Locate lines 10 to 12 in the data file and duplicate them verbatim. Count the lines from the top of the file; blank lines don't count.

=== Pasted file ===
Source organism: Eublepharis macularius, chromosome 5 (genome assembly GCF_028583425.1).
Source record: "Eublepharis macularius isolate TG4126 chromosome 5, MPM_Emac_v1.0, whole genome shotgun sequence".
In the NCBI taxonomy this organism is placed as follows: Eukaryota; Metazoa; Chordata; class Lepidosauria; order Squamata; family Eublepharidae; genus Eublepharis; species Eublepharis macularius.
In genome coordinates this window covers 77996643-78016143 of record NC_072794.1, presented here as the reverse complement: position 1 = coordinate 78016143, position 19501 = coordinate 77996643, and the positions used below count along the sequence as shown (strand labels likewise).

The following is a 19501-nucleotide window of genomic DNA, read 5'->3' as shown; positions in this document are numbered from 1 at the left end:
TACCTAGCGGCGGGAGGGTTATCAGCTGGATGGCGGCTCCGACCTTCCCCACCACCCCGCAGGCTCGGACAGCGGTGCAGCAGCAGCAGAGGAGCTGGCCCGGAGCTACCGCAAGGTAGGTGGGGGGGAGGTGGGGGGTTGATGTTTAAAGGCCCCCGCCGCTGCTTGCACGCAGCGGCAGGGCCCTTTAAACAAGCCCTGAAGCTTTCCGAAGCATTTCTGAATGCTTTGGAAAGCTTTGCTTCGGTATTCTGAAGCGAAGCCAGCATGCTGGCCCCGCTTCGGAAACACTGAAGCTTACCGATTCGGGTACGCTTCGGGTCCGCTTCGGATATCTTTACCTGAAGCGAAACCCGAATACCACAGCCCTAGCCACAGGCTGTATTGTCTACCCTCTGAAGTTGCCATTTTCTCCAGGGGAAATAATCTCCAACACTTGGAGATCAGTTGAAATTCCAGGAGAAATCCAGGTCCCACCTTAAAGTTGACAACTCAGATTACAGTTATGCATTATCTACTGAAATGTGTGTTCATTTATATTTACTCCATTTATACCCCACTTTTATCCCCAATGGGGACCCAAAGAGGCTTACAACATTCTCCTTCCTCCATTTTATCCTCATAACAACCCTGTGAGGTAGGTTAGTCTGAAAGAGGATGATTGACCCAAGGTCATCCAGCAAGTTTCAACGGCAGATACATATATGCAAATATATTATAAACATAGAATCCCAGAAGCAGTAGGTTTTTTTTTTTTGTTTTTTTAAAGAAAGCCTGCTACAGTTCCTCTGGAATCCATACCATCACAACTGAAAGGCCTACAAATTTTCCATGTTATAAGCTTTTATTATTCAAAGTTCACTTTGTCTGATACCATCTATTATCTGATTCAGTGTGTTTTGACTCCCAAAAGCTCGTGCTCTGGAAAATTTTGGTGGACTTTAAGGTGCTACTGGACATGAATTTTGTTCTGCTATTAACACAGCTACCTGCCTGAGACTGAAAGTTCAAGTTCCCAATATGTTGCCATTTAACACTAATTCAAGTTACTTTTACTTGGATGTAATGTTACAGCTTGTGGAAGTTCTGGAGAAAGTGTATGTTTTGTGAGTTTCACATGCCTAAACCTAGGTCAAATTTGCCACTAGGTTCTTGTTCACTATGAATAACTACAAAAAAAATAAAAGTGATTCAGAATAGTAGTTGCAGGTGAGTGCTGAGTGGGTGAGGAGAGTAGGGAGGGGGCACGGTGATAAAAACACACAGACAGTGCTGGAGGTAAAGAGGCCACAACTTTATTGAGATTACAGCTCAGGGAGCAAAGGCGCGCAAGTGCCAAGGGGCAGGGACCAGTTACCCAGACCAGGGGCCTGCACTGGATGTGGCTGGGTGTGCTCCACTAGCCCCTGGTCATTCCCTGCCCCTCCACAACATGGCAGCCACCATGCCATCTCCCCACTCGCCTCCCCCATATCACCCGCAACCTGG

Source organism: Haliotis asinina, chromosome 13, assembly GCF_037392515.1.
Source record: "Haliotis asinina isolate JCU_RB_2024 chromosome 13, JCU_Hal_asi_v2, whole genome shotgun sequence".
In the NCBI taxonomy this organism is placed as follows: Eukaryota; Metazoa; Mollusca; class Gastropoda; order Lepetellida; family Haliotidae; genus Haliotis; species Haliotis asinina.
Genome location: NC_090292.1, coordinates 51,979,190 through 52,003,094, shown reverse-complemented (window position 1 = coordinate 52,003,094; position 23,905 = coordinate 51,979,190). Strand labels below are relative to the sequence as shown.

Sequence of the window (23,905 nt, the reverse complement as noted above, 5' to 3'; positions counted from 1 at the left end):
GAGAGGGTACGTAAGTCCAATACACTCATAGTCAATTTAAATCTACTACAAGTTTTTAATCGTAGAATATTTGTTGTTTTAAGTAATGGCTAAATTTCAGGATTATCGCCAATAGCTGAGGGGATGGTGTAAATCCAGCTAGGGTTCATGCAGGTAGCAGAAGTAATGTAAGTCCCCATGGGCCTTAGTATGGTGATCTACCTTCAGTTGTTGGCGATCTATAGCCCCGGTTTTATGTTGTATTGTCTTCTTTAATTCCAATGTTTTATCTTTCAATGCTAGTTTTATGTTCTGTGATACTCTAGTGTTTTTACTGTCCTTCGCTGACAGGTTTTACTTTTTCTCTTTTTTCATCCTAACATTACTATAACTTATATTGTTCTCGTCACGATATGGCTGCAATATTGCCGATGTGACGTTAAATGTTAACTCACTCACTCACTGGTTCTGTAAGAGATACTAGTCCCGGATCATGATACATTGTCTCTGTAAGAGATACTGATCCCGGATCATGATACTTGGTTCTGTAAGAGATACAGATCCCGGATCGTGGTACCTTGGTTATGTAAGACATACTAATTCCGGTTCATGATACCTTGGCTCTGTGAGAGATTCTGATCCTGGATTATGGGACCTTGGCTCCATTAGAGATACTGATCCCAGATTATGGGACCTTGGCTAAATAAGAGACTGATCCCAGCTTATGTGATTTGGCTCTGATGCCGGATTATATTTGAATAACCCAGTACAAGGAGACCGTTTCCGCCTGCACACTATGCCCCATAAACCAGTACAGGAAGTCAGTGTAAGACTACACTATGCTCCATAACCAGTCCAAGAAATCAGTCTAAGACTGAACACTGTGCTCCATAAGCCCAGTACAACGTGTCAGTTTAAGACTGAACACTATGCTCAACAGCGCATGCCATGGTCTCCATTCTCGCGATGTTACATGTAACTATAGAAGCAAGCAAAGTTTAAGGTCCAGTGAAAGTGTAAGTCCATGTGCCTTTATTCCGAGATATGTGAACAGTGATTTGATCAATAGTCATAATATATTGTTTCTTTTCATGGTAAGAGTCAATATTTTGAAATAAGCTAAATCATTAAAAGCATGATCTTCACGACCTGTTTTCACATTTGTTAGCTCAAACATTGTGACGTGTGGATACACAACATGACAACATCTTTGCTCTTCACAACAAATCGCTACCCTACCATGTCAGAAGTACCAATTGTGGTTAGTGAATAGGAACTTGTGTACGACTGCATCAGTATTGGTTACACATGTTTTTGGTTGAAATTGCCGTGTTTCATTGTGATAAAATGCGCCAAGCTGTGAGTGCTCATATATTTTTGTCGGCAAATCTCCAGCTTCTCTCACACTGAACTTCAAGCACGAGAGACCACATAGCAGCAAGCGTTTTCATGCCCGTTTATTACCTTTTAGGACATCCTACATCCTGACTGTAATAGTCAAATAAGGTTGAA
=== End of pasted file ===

Genome location: NC_090292.1, coordinates 51,979,190 through 52,003,094, shown reverse-complemented (window position 1 = coordinate 52,003,094; position 23,905 = coordinate 51,979,190). Strand labels below are relative to the sequence as shown.

Sequence of the window (23,905 nt, the reverse complement as noted above, 5' to 3'; positions counted from 1 at the left end):
GAGAGGGTACGTAAGTCCAATACACTCATAGTCAATTTAAATCTACTACAAGTTTTTAATCGTAGAATATTTGTTGTTTTAAGTAATGGCTAAATTTCAGGATTATCGCCAATAGCTGAGGGGATGGTGTAAATCCAGCTAGGGTTCATGCAGGTAGCAGAAGTAATGTAAGTCCCCATGGGCCTTAGTATGGTGATCTACCTTCAGTTGTTGGCGATCTATAGCCCCGGTTTTATGTTGTATTGTCTTCTTTAATTCCAATGTTTTATCTTTCAATGCTAGTTTTATGTTCTGTGATACTCTAGTGTTTTTACTGTCCTTCGCTGACAGGTTTTACTTTTTCTCTTTTTTCATCCTAACATTACTATAACTTATATTGTTCTCGTCACGATATGGCTGCAATATTGCCGATGTGACGTTAAATGTTAACTCACTCACTCACTGGTTCTGTAAGAGATACTAGTCCCGGATCATGATACATTGTCTCTGTAAGAGATACTGATCCCGGATCATGATACTTGGTTCTGTAAGAGATACAGATCCCGGATCGTGGTACCTTGGTTATGTAAGACATACTAATTCCGGTTCATGATACCTTGGCTCTGTGAGAGATTCTGATCCTGGATTATGGGACCTTGGCTCCATTAGAGATACTGATCCCAGATTATGGGACCTTGGCTAAATAAGAGACTGATCCCAGCTTATGTGATTTGGCTCTGATGCCGGATTATATTTGAATAACCCAGTACAAGGAGACCGTTTCCGCCTGCACACTATGCCCCATAAACCAGTACAGGAAGTCAGTGTAAGACTACACTATGCTCCATAACCAGTCCAAGAAATCAGTCTAAGACTGAACACTGTGCTCCATAAGCCCAGTACAACGTGTCAGTTTAAGACTGAACACTATGCTCAACAGCGCATGCCATGGTCTCCATTCTCGCGATGTTACATGTAACTATAGAAGCAAGCAAAGTTTAAGGTCCAGTGAAAGTGTAAGTCCATGTGCCTTTATTCCGAGATATGTGAACAGTGATTTGATCAATAGTCATAATATATTGTTTCTTTTCATGGTAAGAGTCAATATTTTGAAATAAGCTAAATCATTAAAAGCATGATCTTCACGACCTGTTTTCACATTTGTTAGCTCAAACATTGTGACGTGTGGATACACAACATGACAACATCTTTGCTCTTCACAACAAATCGCTACCCTACCATGTCAGAAGTACCAATTGTGGTTAGTGAATAGGAACTTGTGTACGACTGCATCAGTATTGGTTACACATGTTTTTGGTTGAAATTGCCGTGTTTCATTGTGATAAAATGCGCCAAGCTGTGAGTGCTCATATATTTTTGTCGGCAAATCTCCAGCTTCTCTCACACTGAACTTCAAGCACGAGAGACCACATAGCAGCAAGCGTTTTCATGCCCGTTTATTACCTTTTAGGACATCCTACATCCTGACTGTAATAGTCAAATAAGGTTGAA